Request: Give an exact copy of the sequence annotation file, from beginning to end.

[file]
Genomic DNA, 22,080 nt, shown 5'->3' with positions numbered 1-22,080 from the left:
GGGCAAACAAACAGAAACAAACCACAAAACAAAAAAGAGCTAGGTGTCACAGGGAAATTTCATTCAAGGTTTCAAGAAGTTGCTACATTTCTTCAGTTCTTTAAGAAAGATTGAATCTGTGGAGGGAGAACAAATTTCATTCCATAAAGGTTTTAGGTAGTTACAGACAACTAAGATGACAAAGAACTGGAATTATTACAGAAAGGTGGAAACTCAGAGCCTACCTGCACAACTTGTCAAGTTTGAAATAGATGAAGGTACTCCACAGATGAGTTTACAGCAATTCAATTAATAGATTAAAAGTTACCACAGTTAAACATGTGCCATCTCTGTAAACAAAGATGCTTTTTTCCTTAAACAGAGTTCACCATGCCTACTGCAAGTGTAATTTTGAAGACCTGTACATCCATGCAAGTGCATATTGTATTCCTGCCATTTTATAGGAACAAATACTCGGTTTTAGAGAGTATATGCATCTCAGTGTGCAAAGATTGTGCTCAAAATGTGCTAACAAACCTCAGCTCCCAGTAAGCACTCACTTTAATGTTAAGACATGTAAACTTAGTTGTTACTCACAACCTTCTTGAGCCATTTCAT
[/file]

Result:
Genomic DNA, 22,080 nt, shown 5'->3' with positions numbered 1-22,080 from the left:
GGGCAAACAAACAGAAACAAACCACAAAACAAAAAAGAGCTAGGTGTCACAGGGAAATTTCATTCAAGGTTTCAAGAAGTTGCTACATTTCTTCAGTTCTTTAAGAAAGATTGAATCTGTGGAGGGAGAACAAATTTCATTCCATAAAGGTTTTAGGTAGTTACAGACAACTAAGATGACAAAGAACTGGAATTATTACAGAAAGGTGGAAACTCAGAGCCTACCTGCACAACTTGTCAAGTTTGAAATAGATGAAGGTACTCCACAGATGAGTTTACAGCAATTCAATTAATAGATTAAAAGTTACCACAGTTAAACATGTGCCATCTCTGTAAACAAAGATGCTTTTTTCCTTAAACAGAGTTCACCATGCCTACTGCAAGTGTAATTTTGAAGACCTGTACATCCATGCAAGTGCATATTGTATTCCTGCCATTTTATAGGAACAAATACTCGGTTTTAGAGAGTATATGCATCTCAGTGTGCAAAGATTGTGCTCAAAATGTGCTAACAAACCTCAGCTCCCAGTAAGCACTCACTTTAATGTTAAGACATGTAAACTTAGTTGTTACTCACAACCTTCTTGAGCCATTTCAT